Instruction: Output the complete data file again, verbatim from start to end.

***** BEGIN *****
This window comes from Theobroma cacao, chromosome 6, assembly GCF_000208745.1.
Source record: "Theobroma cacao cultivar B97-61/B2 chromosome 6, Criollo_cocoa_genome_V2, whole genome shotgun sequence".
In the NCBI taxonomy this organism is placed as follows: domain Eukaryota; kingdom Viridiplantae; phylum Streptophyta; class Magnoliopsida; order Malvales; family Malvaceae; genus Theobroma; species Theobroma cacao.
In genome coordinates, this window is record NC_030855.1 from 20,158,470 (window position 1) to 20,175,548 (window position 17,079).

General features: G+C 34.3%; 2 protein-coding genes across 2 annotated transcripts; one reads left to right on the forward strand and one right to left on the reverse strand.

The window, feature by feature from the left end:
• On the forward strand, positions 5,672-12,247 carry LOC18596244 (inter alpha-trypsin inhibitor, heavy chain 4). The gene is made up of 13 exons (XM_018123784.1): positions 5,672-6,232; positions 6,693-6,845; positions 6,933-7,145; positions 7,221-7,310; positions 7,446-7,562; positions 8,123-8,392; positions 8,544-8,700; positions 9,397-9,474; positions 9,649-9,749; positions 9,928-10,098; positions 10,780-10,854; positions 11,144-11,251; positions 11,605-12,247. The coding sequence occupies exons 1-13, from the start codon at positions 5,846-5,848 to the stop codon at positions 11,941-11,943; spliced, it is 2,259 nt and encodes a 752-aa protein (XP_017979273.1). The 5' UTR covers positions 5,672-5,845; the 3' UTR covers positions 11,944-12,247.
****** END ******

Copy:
This window comes from Theobroma cacao, chromosome 6, assembly GCF_000208745.1.
Source record: "Theobroma cacao cultivar B97-61/B2 chromosome 6, Criollo_cocoa_genome_V2, whole genome shotgun sequence".
In the NCBI taxonomy this organism is placed as follows: domain Eukaryota; kingdom Viridiplantae; phylum Streptophyta; class Magnoliopsida; order Malvales; family Malvaceae; genus Theobroma; species Theobroma cacao.
In genome coordinates, this window is record NC_030855.1 from 20,158,470 (window position 1) to 20,175,548 (window position 17,079).

General features: G+C 34.3%; 2 protein-coding genes across 2 annotated transcripts; one reads left to right on the forward strand and one right to left on the reverse strand.

The window, feature by feature from the left end:
• On the forward strand, positions 5,672-12,247 carry LOC18596244 (inter alpha-trypsin inhibitor, heavy chain 4). The gene is made up of 13 exons (XM_018123784.1): positions 5,672-6,232; positions 6,693-6,845; positions 6,933-7,145; positions 7,221-7,310; positions 7,446-7,562; positions 8,123-8,392; positions 8,544-8,700; positions 9,397-9,474; positions 9,649-9,749; positions 9,928-10,098; positions 10,780-10,854; positions 11,144-11,251; positions 11,605-12,247. The coding sequence occupies exons 1-13, from the start codon at positions 5,846-5,848 to the stop codon at positions 11,941-11,943; spliced, it is 2,259 nt and encodes a 752-aa protein (XP_017979273.1). The 5' UTR covers positions 5,672-5,845; the 3' UTR covers positions 11,944-12,247.